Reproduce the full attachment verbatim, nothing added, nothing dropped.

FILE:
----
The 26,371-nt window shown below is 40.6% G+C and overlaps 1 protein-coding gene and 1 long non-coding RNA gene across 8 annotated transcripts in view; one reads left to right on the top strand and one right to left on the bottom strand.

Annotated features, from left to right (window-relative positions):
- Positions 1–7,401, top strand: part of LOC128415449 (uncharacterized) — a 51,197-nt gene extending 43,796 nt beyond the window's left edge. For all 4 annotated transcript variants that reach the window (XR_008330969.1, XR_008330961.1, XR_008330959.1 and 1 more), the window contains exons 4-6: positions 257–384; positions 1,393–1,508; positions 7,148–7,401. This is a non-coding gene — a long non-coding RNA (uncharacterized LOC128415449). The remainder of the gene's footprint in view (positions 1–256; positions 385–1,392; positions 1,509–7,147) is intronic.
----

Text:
The 26,371-nt window shown below is 40.6% G+C and overlaps 1 protein-coding gene and 1 long non-coding RNA gene across 8 annotated transcripts in view; one reads left to right on the top strand and one right to left on the bottom strand.

Annotated features, from left to right (window-relative positions):
- Positions 1–7,401, top strand: part of LOC128415449 (uncharacterized) — a 51,197-nt gene extending 43,796 nt beyond the window's left edge. For all 4 annotated transcript variants that reach the window (XR_008330969.1, XR_008330961.1, XR_008330959.1 and 1 more), the window contains exons 4-6: positions 257–384; positions 1,393–1,508; positions 7,148–7,401. This is a non-coding gene — a long non-coding RNA (uncharacterized LOC128415449). The remainder of the gene's footprint in view (positions 1–256; positions 385–1,392; positions 1,509–7,147) is intronic.